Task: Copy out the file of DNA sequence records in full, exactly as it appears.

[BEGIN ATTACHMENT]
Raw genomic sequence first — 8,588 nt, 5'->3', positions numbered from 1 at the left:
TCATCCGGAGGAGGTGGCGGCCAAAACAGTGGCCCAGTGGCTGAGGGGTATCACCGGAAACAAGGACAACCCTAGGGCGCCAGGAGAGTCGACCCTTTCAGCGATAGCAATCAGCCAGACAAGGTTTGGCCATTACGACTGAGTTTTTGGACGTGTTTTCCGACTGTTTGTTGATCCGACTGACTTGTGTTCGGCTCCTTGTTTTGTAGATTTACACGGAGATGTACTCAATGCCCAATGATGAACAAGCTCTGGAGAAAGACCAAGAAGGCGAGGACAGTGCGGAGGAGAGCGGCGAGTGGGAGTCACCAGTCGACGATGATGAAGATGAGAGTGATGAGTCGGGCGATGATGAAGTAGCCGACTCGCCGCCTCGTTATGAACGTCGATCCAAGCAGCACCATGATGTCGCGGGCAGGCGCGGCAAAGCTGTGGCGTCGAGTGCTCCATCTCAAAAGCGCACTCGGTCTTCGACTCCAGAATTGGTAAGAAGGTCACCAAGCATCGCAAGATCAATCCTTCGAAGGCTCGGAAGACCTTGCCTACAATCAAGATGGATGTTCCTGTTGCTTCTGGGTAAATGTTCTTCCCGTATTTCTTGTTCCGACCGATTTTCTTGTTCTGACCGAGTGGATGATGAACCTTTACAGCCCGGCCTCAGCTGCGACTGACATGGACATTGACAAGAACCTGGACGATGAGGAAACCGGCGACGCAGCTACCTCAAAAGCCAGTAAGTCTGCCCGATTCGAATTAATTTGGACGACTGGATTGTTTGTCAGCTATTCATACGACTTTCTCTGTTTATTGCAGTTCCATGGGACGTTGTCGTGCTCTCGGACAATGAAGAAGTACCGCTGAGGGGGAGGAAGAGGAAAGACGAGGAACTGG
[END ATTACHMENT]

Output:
Raw genomic sequence first — 8,588 nt, 5'->3', positions numbered from 1 at the left:
TCATCCGGAGGAGGTGGCGGCCAAAACAGTGGCCCAGTGGCTGAGGGGTATCACCGGAAACAAGGACAACCCTAGGGCGCCAGGAGAGTCGACCCTTTCAGCGATAGCAATCAGCCAGACAAGGTTTGGCCATTACGACTGAGTTTTTGGACGTGTTTTCCGACTGTTTGTTGATCCGACTGACTTGTGTTCGGCTCCTTGTTTTGTAGATTTACACGGAGATGTACTCAATGCCCAATGATGAACAAGCTCTGGAGAAAGACCAAGAAGGCGAGGACAGTGCGGAGGAGAGCGGCGAGTGGGAGTCACCAGTCGACGATGATGAAGATGAGAGTGATGAGTCGGGCGATGATGAAGTAGCCGACTCGCCGCCTCGTTATGAACGTCGATCCAAGCAGCACCATGATGTCGCGGGCAGGCGCGGCAAAGCTGTGGCGTCGAGTGCTCCATCTCAAAAGCGCACTCGGTCTTCGACTCCAGAATTGGTAAGAAGGTCACCAAGCATCGCAAGATCAATCCTTCGAAGGCTCGGAAGACCTTGCCTACAATCAAGATGGATGTTCCTGTTGCTTCTGGGTAAATGTTCTTCCCGTATTTCTTGTTCCGACCGATTTTCTTGTTCTGACCGAGTGGATGATGAACCTTTACAGCCCGGCCTCAGCTGCGACTGACATGGACATTGACAAGAACCTGGACGATGAGGAAACCGGCGACGCAGCTACCTCAAAAGCCAGTAAGTCTGCCCGATTCGAATTAATTTGGACGACTGGATTGTTTGTCAGCTATTCATACGACTTTCTCTGTTTATTGCAGTTCCATGGGACGTTGTCGTGCTCTCGGACAATGAAGAAGTACCGCTGAGGGGGAGGAAGAGGAAAGACGAGGAACTGG